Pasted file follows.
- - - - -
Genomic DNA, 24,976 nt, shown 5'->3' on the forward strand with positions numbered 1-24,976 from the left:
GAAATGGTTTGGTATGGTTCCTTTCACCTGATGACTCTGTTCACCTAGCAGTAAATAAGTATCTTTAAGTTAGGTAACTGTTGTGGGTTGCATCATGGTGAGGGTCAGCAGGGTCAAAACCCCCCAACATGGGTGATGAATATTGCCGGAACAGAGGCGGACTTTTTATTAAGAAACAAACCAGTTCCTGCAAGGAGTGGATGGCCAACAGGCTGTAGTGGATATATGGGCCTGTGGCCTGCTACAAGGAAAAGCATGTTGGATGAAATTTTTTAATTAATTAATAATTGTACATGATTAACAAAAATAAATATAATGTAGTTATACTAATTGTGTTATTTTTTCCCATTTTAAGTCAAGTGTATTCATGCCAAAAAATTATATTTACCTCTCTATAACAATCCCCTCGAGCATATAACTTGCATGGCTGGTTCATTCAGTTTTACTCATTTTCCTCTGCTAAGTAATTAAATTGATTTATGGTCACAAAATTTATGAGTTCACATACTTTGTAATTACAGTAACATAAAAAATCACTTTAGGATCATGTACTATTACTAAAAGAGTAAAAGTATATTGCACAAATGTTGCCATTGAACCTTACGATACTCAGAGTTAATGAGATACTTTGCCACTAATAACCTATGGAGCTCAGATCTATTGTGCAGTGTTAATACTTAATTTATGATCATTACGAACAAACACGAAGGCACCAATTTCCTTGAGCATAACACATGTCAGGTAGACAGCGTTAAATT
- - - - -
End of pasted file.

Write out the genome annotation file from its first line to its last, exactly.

Genomic DNA, 24,976 nt, shown 5'->3' on the forward strand with positions numbered 1-24,976 from the left:
GAAATGGTTTGGTATGGTTCCTTTCACCTGATGACTCTGTTCACCTAGCAGTAAATAAGTATCTTTAAGTTAGGTAACTGTTGTGGGTTGCATCATGGTGAGGGTCAGCAGGGTCAAAACCCCCCAACATGGGTGATGAATATTGCCGGAACAGAGGCGGACTTTTTATTAAGAAACAAACCAGTTCCTGCAAGGAGTGGATGGCCAACAGGCTGTAGTGGATATATGGGCCTGTGGCCTGCTACAAGGAAAAGCATGTTGGATGAAATTTTTTAATTAATTAATAATTGTACATGATTAACAAAAATAAATATAATGTAGTTATACTAATTGTGTTATTTTTTCCCATTTTAAGTCAAGTGTATTCATGCCAAAAAATTATATTTACCTCTCTATAACAATCCCCTCGAGCATATAACTTGCATGGCTGGTTCATTCAGTTTTACTCATTTTCCTCTGCTAAGTAATTAAATTGATTTATGGTCACAAAATTTATGAGTTCACATACTTTGTAATTACAGTAACATAAAAAATCACTTTAGGATCATGTACTATTACTAAAAGAGTAAAAGTATATTGCACAAATGTTGCCATTGAACCTTACGATACTCAGAGTTAATGAGATACTTTGCCACTAATAACCTATGGAGCTCAGATCTATTGTGCAGTGTTAATACTTAATTTATGATCATTACGAACAAACACGAAGGCACCAATTTCCTTGAGCATAACACATGTCAGGTAGACAGCGTTAAATT